Wednesday, November 03, 2004

"A broad, nationwide victory"

CNN reports the vice president as saying, "The result is now clear: a record voter turnout and a broad, nationwide victory." He's trying to argue that their administration now has a strong mandate from the country for their second term. That's just bull.

Let's look at the numbers. Based on the most recent CNN estimates, Bush/Cheney received 59,108,395 votes, while Kerry/Edwards received 55,554,114 votes (Nader received 395,871). Now, I'm no mathematician, but even I can realize that the margin of victory here was only 3.09%. To look at it another way, Mr. Cheney, there are at least 55,949,985 voters who did not agree with you, and who in fact wanted to send you home come January.

Let's also look at the total proportion of the population that voted. Yes, voter turnout was at a "record high", with CNN's best estimate being 119.8 million total voters. They report that this is approximately 60% of eligible voters.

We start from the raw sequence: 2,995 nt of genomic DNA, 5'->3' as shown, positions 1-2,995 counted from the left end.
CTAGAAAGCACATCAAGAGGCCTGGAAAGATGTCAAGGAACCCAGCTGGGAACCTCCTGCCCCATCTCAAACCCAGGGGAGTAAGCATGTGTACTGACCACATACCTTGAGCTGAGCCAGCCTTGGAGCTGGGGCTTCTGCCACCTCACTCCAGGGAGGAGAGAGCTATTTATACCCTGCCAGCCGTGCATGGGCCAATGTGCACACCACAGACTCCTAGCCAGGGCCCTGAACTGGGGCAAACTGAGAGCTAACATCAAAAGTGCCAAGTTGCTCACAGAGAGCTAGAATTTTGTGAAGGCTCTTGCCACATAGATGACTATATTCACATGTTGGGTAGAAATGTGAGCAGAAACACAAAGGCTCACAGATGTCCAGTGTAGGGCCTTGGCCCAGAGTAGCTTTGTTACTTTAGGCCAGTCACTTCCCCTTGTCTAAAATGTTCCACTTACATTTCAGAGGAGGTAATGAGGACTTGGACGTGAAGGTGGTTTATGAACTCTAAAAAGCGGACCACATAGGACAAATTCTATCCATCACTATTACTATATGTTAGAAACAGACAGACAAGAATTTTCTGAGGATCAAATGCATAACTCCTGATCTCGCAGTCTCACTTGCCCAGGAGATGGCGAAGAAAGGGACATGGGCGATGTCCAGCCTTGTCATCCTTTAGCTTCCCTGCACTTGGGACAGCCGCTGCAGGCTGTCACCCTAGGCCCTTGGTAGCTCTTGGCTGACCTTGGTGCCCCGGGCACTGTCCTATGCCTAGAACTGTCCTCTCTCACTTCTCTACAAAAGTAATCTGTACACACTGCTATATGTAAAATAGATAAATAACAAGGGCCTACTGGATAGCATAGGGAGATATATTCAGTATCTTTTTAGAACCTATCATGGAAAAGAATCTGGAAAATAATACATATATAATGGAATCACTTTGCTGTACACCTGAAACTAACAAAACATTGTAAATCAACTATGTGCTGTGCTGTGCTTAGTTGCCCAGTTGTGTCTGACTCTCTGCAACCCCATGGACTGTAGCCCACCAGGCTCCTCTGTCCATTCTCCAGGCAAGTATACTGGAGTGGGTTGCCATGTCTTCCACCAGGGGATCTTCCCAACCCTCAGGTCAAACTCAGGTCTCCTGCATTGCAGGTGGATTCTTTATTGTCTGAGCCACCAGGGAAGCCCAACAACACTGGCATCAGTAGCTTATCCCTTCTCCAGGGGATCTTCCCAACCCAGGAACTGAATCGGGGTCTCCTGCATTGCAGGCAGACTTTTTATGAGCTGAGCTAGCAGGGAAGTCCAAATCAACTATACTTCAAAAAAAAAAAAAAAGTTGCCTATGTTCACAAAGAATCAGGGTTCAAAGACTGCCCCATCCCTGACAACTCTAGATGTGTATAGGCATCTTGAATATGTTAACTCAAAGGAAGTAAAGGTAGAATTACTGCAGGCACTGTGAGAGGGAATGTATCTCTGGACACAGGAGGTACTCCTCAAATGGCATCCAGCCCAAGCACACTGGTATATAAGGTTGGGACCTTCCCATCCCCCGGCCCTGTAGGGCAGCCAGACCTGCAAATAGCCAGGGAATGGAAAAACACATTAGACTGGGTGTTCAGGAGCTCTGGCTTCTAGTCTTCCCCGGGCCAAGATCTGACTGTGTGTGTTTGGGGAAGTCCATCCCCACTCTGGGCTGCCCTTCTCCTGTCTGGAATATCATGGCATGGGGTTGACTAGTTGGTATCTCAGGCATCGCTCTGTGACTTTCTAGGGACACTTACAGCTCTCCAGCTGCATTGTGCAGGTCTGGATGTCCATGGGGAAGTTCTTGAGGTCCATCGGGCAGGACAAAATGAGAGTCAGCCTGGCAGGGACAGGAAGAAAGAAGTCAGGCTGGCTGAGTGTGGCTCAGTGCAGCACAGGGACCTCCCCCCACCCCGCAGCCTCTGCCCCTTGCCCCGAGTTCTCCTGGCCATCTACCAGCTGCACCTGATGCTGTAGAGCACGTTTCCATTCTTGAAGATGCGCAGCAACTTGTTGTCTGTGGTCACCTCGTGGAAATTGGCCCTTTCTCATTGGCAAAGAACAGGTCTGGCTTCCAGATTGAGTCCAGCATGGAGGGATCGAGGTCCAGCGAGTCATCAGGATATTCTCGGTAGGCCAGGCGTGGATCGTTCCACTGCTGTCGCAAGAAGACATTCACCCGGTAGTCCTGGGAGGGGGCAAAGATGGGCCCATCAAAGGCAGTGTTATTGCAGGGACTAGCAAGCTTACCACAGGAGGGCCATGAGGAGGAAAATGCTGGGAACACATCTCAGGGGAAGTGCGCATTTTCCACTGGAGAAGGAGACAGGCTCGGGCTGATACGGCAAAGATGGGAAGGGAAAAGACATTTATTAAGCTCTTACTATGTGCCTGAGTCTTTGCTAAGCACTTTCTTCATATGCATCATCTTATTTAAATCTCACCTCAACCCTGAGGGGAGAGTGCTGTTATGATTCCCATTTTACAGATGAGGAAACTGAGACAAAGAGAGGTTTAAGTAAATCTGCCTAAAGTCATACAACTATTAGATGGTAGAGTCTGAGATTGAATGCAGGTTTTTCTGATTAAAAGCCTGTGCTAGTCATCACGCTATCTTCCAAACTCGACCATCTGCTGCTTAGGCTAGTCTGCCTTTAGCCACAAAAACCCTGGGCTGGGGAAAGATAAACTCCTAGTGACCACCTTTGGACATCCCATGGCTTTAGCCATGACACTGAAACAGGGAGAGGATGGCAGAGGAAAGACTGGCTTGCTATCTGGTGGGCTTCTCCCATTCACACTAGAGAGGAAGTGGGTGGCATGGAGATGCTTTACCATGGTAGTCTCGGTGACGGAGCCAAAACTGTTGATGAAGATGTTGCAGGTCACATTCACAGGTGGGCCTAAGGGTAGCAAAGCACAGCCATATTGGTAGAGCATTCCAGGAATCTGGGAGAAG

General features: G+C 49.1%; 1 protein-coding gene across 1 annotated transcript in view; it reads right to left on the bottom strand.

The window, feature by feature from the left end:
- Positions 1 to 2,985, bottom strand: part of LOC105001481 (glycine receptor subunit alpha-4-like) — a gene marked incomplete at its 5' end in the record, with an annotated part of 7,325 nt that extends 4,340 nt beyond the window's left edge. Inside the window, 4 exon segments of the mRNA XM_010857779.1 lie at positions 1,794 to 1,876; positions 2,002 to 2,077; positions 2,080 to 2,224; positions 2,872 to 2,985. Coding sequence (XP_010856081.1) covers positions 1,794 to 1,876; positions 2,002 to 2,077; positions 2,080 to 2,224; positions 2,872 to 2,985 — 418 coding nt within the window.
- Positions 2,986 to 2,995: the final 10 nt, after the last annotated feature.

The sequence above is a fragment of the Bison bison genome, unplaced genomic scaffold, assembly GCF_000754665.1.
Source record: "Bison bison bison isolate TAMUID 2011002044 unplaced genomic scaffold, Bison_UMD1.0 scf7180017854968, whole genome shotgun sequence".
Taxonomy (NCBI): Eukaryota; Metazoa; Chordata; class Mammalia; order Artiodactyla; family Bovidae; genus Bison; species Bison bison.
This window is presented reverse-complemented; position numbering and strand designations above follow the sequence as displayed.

However, America is not composed solely of eligible voters, so let's look at the total population, which the CIA World Factbook estimated to be 293,027,571 in July of 2004 (has the CIA ever heard of significant digits?). Thus, using CNN's estimate of total votes cast, only 40% of the US population voted. Of those 40%, only 51.3% voted for Bush, meaning that Bush only has evidence for the support of a whopping 21% of the nation's population (or ~30% of all eligible voters). This is not a broad mandate.

Admittedly these are not atypical numbers for a presidential election (margin of victory, turnout, and % of population all fall within the range of historical data; see Dave Leip's Atlas of Presidential Elections), but I still find it heartening that only one in five Americans actually voted for Bush.

(all 2004 voting numbers from CNN at ~8pm PST)

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